Shelagh Rogers began her radio career while hosting a classical music program at the Queen’s University radio station—she was offered a job as the program director for a local country and western station. She joined CBC in 1980, and it was at this station that she interviewed Canadian broadcaster, writer and reporter Peter Gzowski, and accepted his invitation to read listener mail on his program, Morningside. She would go on to become Deputy Host of the program. Rogers also hosted local current affairs programs and visual and performing arts programs; she was part of the humorous CBC show, Basic Black; and worked with the likes of Canadian radio greats such as Max Ferguson. In 2000, Rogers began hosting CBC Radio’s flagship daily current affairs program This Morning, which paved the way for her own morning show, Sounds Like Canada. In 2008, Rogers became the host of The Next Chapter, a weekly program devoted to Canadian writing. A passionate mental health speaker, Rogers has received awards from the Centre for Addiction and Mental Health, as well as awards for her devotion to literacy and broadcasting. In 2008, CMHA National honoured her with with their Media Award for her outstanding contributions to to the coverage of mental health issues in Canada.
Celebrated Canadian and Mental Health Advocate
Margaret Trudeau became the youngest Prime Minister’s wife in Canadian history when she married Pierre Elliot Trudeau at the age of 22. For all her adult life, she has suffered from the debilitating effects of her bipolar condition. Now, after seeking medical treatment that has given her balance and happiness, she advocates strongly on mental health issues, helping people overcome the stigma of mental illness that often prevents sufferers from getting help. She is working with The Royal Ottawa Hospital to raise funds for their new hospital and raise public awareness of mental health issues. As a speaker at CMHA BC Division’s 2007 Bottom Line Conference on mental illness in the workplace, she courageously shared her story of recovery from mental illness and ’emerging into light,’ garnering national and provincial media coverage on mental health issues.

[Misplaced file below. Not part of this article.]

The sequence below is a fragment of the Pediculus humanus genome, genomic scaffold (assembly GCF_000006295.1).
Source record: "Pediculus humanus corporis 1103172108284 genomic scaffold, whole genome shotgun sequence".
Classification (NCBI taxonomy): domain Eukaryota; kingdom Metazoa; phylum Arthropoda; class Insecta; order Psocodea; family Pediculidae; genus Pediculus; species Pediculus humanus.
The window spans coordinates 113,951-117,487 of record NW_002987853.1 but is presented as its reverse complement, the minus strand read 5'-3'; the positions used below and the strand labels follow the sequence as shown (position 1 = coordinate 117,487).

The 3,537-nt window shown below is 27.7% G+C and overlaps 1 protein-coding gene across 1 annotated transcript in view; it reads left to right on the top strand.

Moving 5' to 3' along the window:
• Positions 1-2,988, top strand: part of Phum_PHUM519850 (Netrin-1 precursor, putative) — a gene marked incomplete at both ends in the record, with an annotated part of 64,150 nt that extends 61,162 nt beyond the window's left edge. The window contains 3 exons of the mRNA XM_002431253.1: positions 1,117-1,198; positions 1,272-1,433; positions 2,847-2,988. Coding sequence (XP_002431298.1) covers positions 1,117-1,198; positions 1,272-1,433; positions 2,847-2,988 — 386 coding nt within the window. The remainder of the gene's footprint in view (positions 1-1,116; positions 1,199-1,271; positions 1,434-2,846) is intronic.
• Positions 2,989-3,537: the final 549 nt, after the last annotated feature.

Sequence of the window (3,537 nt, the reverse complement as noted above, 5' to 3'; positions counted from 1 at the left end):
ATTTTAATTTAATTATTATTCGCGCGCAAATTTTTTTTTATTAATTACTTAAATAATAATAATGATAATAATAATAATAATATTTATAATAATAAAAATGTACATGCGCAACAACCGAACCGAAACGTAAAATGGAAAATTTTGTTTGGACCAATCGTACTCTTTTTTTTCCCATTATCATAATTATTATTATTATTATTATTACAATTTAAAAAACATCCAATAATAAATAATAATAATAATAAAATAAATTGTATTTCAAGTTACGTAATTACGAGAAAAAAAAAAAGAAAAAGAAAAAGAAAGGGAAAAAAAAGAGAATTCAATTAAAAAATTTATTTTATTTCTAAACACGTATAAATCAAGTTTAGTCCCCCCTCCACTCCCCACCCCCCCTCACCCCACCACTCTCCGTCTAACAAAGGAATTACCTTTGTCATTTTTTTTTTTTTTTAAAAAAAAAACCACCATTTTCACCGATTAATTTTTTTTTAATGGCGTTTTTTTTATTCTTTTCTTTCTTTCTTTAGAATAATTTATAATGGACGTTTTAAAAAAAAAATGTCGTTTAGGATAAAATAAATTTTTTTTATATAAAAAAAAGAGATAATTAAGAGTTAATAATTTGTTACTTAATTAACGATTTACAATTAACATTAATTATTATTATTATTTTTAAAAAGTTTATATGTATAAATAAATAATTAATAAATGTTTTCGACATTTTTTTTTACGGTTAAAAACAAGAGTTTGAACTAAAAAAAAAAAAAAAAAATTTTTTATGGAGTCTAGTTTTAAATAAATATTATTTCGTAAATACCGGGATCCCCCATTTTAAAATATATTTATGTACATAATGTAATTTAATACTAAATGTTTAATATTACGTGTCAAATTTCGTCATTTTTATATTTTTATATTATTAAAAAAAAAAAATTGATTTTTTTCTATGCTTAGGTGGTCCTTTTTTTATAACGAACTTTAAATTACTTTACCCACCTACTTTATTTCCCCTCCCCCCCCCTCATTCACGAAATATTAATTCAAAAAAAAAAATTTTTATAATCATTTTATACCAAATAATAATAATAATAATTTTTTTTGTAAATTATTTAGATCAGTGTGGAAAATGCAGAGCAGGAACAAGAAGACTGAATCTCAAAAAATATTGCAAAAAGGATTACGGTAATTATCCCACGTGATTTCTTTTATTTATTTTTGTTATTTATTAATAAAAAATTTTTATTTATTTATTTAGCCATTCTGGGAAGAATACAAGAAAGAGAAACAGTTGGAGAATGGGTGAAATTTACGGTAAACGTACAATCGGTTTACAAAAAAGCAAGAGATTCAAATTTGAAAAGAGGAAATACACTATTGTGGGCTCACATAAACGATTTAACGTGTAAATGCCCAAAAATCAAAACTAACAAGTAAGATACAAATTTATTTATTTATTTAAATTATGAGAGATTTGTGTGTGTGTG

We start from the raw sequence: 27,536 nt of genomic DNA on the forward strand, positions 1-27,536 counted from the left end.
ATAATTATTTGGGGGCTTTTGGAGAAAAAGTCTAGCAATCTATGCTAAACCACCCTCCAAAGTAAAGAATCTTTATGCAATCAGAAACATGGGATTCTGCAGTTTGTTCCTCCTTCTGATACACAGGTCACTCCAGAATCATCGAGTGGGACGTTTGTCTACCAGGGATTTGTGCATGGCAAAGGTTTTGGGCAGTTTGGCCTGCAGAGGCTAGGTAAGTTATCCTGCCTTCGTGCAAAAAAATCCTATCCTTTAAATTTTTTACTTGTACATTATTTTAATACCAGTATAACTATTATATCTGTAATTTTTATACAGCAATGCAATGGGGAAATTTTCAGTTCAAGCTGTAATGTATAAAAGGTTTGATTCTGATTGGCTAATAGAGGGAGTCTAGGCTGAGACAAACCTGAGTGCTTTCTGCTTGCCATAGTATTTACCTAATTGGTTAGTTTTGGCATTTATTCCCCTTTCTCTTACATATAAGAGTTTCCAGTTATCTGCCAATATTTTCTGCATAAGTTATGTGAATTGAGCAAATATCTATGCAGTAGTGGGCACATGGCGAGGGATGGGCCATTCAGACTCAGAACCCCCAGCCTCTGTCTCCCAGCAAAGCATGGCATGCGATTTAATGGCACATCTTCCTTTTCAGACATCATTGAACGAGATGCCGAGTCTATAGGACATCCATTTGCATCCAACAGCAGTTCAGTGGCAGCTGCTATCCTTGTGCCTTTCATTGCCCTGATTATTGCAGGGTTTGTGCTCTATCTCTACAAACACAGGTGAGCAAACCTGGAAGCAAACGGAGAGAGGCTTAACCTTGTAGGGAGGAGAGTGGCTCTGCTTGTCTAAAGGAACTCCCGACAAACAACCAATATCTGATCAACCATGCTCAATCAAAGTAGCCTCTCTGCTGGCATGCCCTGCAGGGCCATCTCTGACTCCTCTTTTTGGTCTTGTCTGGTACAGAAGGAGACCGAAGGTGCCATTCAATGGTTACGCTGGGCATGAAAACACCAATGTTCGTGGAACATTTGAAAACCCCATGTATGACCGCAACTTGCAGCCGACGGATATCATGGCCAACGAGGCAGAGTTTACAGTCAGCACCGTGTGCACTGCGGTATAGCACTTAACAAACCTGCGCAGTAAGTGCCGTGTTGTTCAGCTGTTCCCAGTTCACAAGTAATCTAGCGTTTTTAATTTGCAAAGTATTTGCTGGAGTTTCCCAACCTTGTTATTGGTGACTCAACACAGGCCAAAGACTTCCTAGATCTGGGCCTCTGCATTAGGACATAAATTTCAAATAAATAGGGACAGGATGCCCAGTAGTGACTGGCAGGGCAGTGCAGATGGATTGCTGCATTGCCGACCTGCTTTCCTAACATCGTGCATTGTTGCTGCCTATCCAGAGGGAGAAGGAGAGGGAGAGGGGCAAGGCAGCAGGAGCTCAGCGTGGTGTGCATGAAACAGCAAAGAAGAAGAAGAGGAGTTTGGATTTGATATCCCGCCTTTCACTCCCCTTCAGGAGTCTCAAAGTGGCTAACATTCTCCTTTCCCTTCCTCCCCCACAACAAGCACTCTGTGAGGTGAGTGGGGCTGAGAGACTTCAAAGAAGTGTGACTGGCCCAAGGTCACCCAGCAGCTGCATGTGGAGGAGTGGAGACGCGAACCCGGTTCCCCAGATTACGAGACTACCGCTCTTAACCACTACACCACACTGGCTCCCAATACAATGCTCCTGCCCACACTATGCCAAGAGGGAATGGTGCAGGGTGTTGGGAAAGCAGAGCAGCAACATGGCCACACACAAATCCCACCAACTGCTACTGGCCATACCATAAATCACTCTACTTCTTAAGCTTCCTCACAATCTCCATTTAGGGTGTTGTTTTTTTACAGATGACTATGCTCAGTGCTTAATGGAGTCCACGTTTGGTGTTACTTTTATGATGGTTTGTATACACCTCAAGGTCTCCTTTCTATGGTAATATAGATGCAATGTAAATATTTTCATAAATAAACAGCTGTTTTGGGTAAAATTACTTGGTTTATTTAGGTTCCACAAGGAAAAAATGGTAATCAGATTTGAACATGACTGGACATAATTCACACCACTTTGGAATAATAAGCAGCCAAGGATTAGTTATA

Former BC Ombudsperson
Dulcie McCallum has lived in Victoria since beginning law school at UVIC in 1978. Prior to becoming a lawyer, Dulcie was a RN working as a Public Health Nurse for the Haida Nation in the Queen Charlotte Islands, in the BC Penn with maximum security inmates and as Vancouver City Police Nurse. Since attaining her LLB she has been in private practice here in Victoria with the firm of Vickers and Palmer. During this period Dulcie volunteered extensively in Victoria as the President of Hospice and as a director on the Transition House Board that gained her the honour of being named a Woman of Distinction from the YWCA in the community service category. Prior to being appointed the first woman Ombudsman for the Province of BC she worked as a legal affairs strategist for the Canadian Association for Community Living, a national association advocating for legal and systemic change for people who have a disability. Dulcie has been named Distinguished Alumni at UVIC and is a recipient of the Governor General of Canada’s 125th Commemorative Medal.